Sneaky good seafood from shore to shore!
While on Long Island, make sure to indulge in some of the freshest seafood on the East Coast. You have many options here. One of the most unique dining experiences in New York is shucking your own oysters at Little Creek Oyster Farm & Market in Greenport. You’ll have a blast exploring the seafood shacks in the beach towns. Pop’s Seafood Shack & Grill (Island Park), Clam Bar (Amagansett), and Butler’s Flat (Port Washington) all have outdoor seating. Seasonal, days and times vary.
The opportunity to walk on a masterpiece!
Artist Jackson Pollock famously quipped, “My painting does not come from the easel,” and when you visit his East Hampton home and studio at the Pollock-Krasner House and Study Center, you’ll realize exactly what he means. Of course, if you’re already familiar with Pollack’s work, you know that he’s most famous for his technique of dripping paint skillfully and beautifully onto canvases on the floor. Learn about the life and art of Jackson Pollock and his wife, Lee Krasner, an artist in her own right. The highlight—especially for fans—is definitely the studio with paint splatters on the floor along with Pollock’s own paint brushes and cans. You can even walk on the paint splatters if you wear special booties. Reservations required for private tours.
The country's first spy ring!
A few hours with Tri-Spy Tours of Historic Setauket is a must for followers of history, fans of James Bond, and lovers of nature. Take a tour either on foot (2–3 miles), bike (10–15 miles), or even by kayak, to learn all about George Washington’s secret spy ring on Long Island during the Revolutionary War. Along the way, see historic sites, homes, and cemeteries from as early as 1665. Tours are for ages 14 and up. Seasonal: March to November.
An awesome chance to see awe-inspiring wildlife!
Credit: James Katsipis
We can’t make any guarantees, as nature can be unpredictable, but in 2018, Viking Fishing Fleet Ferry Service in the waters off of Montauk had a 100% whale-watching success rate on their tours. There is a certified marine biologist on board to guide the way and to answer questions so you won’t be left wondering about the whales, dolphins, turtles, or seabirds you may catch a glimpse of from July to September. If you’re visiting in the off-season for whales, other wildlife tours may get your seal of approval instead; harbor seals lounge along Long Island’s coast from November to May. Contact Coastal Research and Education Society of Long Island, Freeport Water Taxi & Tours, or Riverhead Foundation for Marine Research and Preservation for a seal walk or cruise.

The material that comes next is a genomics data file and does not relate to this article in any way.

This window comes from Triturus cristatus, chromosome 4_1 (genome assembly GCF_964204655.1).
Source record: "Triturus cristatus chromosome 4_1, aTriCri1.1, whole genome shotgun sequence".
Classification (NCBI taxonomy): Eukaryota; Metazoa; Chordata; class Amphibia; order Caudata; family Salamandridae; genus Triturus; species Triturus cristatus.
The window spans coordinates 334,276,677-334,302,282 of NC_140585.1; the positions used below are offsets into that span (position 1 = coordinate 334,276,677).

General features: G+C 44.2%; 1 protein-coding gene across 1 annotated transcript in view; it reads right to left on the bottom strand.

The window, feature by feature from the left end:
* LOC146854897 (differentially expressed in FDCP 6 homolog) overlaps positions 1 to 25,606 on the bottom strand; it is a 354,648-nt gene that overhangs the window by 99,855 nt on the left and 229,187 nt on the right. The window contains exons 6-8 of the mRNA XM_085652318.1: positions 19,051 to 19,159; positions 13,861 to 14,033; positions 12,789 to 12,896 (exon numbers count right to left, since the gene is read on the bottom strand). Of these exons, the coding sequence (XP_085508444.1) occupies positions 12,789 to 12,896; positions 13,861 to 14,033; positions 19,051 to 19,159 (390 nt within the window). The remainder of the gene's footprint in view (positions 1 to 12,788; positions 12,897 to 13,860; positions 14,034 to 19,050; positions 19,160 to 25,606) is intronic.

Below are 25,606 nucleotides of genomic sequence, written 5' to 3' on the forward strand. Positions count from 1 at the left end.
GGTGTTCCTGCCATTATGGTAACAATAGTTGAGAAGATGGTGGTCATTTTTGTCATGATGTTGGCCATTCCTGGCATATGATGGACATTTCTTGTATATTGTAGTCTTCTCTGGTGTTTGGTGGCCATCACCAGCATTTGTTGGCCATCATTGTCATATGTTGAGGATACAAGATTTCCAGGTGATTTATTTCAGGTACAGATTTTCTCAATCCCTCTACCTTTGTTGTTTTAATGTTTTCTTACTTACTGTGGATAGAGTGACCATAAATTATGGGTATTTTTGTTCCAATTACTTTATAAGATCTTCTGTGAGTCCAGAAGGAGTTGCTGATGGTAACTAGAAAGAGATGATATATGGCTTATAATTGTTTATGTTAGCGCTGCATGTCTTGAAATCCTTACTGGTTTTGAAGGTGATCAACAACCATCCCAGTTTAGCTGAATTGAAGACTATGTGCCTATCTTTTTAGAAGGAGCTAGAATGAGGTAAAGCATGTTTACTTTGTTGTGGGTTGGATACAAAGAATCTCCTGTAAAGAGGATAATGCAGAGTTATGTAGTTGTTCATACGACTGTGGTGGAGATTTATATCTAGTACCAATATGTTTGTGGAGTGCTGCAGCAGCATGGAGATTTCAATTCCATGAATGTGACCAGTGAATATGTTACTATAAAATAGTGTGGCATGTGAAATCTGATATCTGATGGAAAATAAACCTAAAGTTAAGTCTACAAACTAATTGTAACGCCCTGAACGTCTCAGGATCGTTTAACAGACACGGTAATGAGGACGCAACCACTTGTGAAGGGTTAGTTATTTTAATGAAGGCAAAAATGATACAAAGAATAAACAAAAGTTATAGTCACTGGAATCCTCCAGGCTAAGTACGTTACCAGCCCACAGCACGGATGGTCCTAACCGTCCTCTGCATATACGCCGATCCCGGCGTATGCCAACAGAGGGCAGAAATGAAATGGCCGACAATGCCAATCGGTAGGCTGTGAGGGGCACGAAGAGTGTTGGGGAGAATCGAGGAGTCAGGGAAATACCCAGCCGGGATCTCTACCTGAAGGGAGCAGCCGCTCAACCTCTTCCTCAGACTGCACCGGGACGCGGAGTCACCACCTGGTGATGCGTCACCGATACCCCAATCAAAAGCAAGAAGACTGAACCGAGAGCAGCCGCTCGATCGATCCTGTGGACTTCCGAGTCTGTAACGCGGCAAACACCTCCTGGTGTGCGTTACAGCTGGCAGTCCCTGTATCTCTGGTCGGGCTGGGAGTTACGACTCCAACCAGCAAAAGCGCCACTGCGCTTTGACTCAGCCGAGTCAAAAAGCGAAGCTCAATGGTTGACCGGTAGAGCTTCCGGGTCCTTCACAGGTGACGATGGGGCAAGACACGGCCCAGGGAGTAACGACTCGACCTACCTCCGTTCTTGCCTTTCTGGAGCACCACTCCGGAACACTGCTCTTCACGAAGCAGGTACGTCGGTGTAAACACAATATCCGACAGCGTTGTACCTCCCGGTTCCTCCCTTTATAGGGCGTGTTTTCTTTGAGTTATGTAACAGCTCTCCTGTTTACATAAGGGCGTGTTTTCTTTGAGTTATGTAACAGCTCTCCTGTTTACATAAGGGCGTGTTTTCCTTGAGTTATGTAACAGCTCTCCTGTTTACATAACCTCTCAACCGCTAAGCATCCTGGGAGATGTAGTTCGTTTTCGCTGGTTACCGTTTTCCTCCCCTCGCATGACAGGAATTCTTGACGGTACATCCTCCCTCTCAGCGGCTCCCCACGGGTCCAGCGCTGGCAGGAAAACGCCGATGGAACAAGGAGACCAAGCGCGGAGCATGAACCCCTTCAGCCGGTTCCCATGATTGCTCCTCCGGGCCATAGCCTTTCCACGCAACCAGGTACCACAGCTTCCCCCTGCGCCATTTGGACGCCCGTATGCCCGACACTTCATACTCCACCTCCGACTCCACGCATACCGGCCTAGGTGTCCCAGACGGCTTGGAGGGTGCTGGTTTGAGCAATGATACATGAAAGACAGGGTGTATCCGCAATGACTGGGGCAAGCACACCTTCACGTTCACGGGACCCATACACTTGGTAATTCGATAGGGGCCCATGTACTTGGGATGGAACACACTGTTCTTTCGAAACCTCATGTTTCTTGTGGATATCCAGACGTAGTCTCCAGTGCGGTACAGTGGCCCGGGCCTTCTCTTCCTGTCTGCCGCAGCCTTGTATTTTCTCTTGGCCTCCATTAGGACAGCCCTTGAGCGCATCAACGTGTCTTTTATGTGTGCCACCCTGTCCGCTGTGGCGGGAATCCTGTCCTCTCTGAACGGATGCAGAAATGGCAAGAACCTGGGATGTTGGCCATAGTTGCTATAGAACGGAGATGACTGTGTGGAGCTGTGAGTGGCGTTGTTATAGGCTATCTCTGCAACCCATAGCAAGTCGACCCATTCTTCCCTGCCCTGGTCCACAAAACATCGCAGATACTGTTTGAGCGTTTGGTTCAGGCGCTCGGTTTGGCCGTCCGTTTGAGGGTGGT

A food tour and mystery all in one!
This is not your father’s food tour. Unless you bring him along, of course. Food Done It Edible Mystery Tours, a play on “Who Done It,” is a self-paced food and pub crawl during which the participants are also trying to solve a mystery. At all six stops along the tour on one of Long Island’s main streets, you’ll find clues, puzzles, and opportunities to interview suspects. Of course, you’ll also get to sample the local food, like a chef-featured small plate, which will add up to a full meal by the end! Tours are currently available in Babylon, Huntington, and Patchogue.
The birthplace of an American literary legend!
Walt Whitman, considered one of the greatest American poets, was born right in Huntington on Long Island. Whitman’s place of birth as an attraction is a bit more off-the-beaten-path than the mall that bears his name, but it’s well worth a visit, especially for fans of Leaves of Grass, giving us such quotes as “I am large, I contain multitudes” and “Do anything, but let it produce joy.” Walt Whitman Birthplace State Historic Site & Interpretive Center has portraits and artifacts of the poet as well as authentic 19th-century furnishings in the home. 2019 marks Whitman’s 200th birthday, so there will be a special celebration at the site the weekend of May 31, featuring poets from around the world.